I run a QNAP NAS in my house to handle basic things like backups, torrent downloading, and an OpenVPN Client/Server so my brother can occasionally remote into the network and perform maintenance on our FalconPi christmas light controller.
The model that I have (TS-212) has aged pretty well but it doesn’t seem to receive updates anymore and the UI is extremely slow. What does work really well though is the networked storage. I have 2, 2 Tb HDDs in a RAID 1 configuration and am extremely happy with the performance and reliability.
Rather than replace the entire NAS, I decided to keep using it for storage and find another solution to host all of my various utilities. Kubernetes really appealed to me because of how versatile it is. When I went to Cloud Native Conf last year, I learned about K3s which is a product offering from Rancher that allows you to easily deploy kubernetes on a Raspberry PI. I decided this was the route I would go and began pieceing together a plan.
The Raspberry PI 4B+ is a pretty powerful device so starting out, I decided to just get 2 of them. I made sure to purchase the version with 4Gb of ram so that there was enough space for multiple containers on each one. I also wanted to reduce the amount of wires I would need to set this up. Raspberry PI 4 supports PoE natively with a hat. I thought that would be a pretty cool approach since all I would need now is Ethernet cables to wire everything up.
Going the PoE route, I would now need a switch that supports it. They aren’t too much more expensive than a standard switch but it’s goot to remember to look out for that specific feature.
If you are building your own cluster and want to save a bit of money, you can skip the PoE hats and just use USB-C Power adapters with a standard switch.
It’s important to get high quality SD Cards when using a Raspberry PI. I went with the Sandisk Extreme Pro 128Gb Cards. They aren’t that much more money compared to the cheaper models but provide a signifigant performance boost.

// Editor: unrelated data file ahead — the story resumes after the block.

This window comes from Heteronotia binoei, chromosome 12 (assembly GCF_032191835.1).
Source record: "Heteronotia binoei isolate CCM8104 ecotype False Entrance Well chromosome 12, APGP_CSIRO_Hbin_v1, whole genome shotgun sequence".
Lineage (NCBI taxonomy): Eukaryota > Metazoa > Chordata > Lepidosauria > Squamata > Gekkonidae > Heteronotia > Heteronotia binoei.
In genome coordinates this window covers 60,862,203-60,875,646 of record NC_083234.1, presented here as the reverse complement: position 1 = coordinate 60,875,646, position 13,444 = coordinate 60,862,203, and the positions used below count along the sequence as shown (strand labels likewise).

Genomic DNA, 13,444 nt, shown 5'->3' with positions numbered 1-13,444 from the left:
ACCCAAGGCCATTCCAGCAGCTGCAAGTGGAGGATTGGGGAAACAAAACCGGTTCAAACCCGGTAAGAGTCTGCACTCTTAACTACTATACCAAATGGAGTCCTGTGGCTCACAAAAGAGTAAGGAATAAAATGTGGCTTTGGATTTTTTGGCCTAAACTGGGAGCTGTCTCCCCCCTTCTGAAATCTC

The last component of this build you will need is a case. I chose the MicroConnectors Acrylic Stackable Raspberry Pi case. It allows you to mount up to 4 Raspberry Pi’s and comes with fans and heatsinks.
If you are building your own, here is a list you can go off
If you don’t have some Cat 5e/6 ether netcables at home, I recommend these ones to keep your setup clean.
Assembly of the devices are pretty easy. The case is also built in sections so you build the first section of pi/fan and then continue stacking them.
Here are the steps to follow if you are using the PoE hat. If you are just using usb-C for power, you can follow the normal case assembly instructions.
- Follow the case instructions for Steps
3. Be sure to skip adding the heatsink for the RAM since the hat will overlap that space. In my case, I didn’t expect to be doing anything too Ram intensive that would warrant the absolute need to a RAM heatsink.
If you expect to be taxing your RAM, using PoE might not be the best route for you due to being unable to mount the heatsink.
5, you will need to flip the fan so it is on top of the top panel instead of under it but make sure it still if facing the same direction (blowing away from the board). The hat will not clear the fan and you won’t be able to assemble the case.
8, because of the PoE hat, you won’t be able to connect the fan to the normal pins. The hat does still make those pins available and is nicely labeled. Hook the fan up to the +5V and Ground pins for the Red and Black wires respectively.